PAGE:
The manufacturing sector continued to expand in September, though at a slower pace, the latest CBN Manufacturing Purchasing Managers’ Index (PMI) report, shows.

It showed that the September Manufacturing PMI eased to 56.2 from 57.1 in August, indicating expansion in the manufacturing sector for the 18th consecutive month.

The report noted that “a composite PMI above 50 points indicates that the manufacturing/non-manufacturing economy is generally expanding, 50 points indicates no change and below 50 points indicates that it is generally contracting.”



Published in News Economy

Twitter has launched a new setting for South Africa which will enable people using Twitter for iOS and Android to save data while they browse.

Jesar Shah, Product Manager, Twitter said: “With data saver, images will load in a smaller size, allowing them to load more quickly and autoplay videos are disabled. This enables you to consume less data and have more control over your data usage. You can turn data saver mode on or off in data usage settings on iOS and Android. The feature is also currently available on Twitter Lite.”

Shah explained that people will still be able to access high quality images with the setting turned on: “If people want to see images in higher quality with data saver on, they simply tap the more icon and select ‘Load High Quality.’”

Published in Telecoms

Sluggish expansion in Nigeria, Angola and South Africa – Africa’s three largest economies – is expected to dampen the growth prospects for Sub-Saharan Africa to 2.7 percent in 2018, according to the World Bank which has also warned of increasing public debt in the region.

The World Bank says it now expects Sub-Saharan Africa economies to grow by 2.7 percent in 2018, lower than the 3.1 percent it had projected for the subregion earlier in April.

The World Bank notes that Sub-Saharan African economies are still recovering from the s2015-2916 slowdown, but growth is still slower than expected.

“The slower pace of the recovery in Sub-Saharan Africa (0.4 percentage points lower than the April forecast) is explained by the sluggish expansion in the region’s three largest economies, Nigeria, Angola, and South Africa,” the World Bank said in the Africa Pulse published on Wednesday ahead of the Annual meetings of the International Monetary Fund (IMF) and World Bank scheduled to begin in Bali, Indonesia on Monday, October 8.

The estimated 2.7 percent average growth rate in the region is however, a slight increase from 2.3 percent recorded in 2017.

“The region’s economic recovery is in progress but at a slower pace than expected,” said Albert Zeufack, World Bank Chief Economist for Africa.

“To accelerate and sustain an inclusive growth momentum, policy makers must continue to focus on investments that foster human capital, reduce resource misallocation and boost productivity. Policymakers in the region must equip themselves to manage new risks arising from changes in the composition of capital flows and debt.”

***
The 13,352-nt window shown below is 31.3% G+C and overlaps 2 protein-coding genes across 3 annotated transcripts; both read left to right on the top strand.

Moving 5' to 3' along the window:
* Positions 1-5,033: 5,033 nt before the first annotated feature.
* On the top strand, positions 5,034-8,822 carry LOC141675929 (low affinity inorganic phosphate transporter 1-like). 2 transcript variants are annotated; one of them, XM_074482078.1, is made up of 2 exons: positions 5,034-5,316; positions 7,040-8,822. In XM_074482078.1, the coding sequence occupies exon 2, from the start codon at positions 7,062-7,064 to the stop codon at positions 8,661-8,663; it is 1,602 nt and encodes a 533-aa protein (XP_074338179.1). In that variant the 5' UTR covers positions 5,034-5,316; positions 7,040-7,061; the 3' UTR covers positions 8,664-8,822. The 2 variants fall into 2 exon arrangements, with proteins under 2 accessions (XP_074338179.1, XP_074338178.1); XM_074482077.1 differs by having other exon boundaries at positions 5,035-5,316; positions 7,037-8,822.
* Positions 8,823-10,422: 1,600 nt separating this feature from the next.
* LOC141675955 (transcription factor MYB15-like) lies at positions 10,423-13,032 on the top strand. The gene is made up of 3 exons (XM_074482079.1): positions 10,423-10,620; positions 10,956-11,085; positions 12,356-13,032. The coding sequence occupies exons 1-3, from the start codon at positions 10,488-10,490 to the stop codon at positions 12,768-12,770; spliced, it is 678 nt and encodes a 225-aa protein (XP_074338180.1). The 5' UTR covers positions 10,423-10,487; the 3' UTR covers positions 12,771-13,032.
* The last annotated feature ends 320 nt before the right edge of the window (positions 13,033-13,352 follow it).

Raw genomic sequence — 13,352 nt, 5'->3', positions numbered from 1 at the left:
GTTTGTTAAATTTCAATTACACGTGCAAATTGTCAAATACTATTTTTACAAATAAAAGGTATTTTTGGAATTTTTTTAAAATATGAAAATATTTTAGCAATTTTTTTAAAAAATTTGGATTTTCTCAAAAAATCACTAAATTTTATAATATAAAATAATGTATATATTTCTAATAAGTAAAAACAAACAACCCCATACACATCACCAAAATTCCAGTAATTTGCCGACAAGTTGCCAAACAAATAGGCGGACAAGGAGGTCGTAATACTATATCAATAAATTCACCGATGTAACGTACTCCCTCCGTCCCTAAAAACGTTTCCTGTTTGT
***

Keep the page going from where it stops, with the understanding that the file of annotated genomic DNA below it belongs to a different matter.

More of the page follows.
According to the World Bank, Slow growth is partially a reflection of a less favorable external environment for the region.

Global trade and industrial activity lost momentum, as metals and agricultural prices fell due to concerns about trade tariffs and weakening demand prospects. While oil prices are likely to be on an upward trend into 2019, metals prices may remain subdued amid muted demand, particularly in China.

Also, Financial market pressures have intensified in some emerging markets and concern about their dollar-denominated debt has risen amid a stronger US dollar.

Besides, Lower oil production in Angola and Nigeria offset higher oil prices, and in South Africa, weak household consumption growth was compounded by a contraction in agriculture. Growth in the region – excluding Angola, Nigeria and South Africa – was steady.

The Bank further notes that Several oil exporters in Central Africa were helped by higher oil prices and an increase in oil production.

Economic activity remained solid in the fast-growing non-resource-rich countries, such as Côte d’Ivoire, Kenya, and Rwanda, supported by agricultural production and services on the production side, and household consumption and public investment on the demand side.

“Public debt remained high and continues to rise in some countries,” the World Bank further notes – amid heightened concerns that about 40 percent of low income countries in Sub-Saharan Africa region are already in debt distress or in high risk of debt crisis.

The IMF for instance worried that for low income countries, including Nigeria, governments have embarked on excessive borrowing to fund development, especially as incomes dwindled for commodity prices- and is now strongly advising on an aggressive tax mobilisation.

“Vulnerability to weaker currencies and rising interest rates associated with the changing composition of debt may put the region’s public debt sustainability further at risk,” the World Bank says in the latest report.

Other domestic risks include fiscal slippage, conflicts, and weather shocks. Consequently, policies and reforms are needed that can strengthen resilience to risks and raise medium-term potential growth.

This issue of Africa’s Pulse highlights sub-Saharan Africa’s lower labor productivity and potentials for improvement

“Reforms should include policies which encourage investments in non-resource sectors, generate jobs and improve the efficiency of firms and workers,” said Cesar Calderon, Lead Economist and Lead author of the report.


- Businessday

Published in Economy
  1. Opinions and Analysis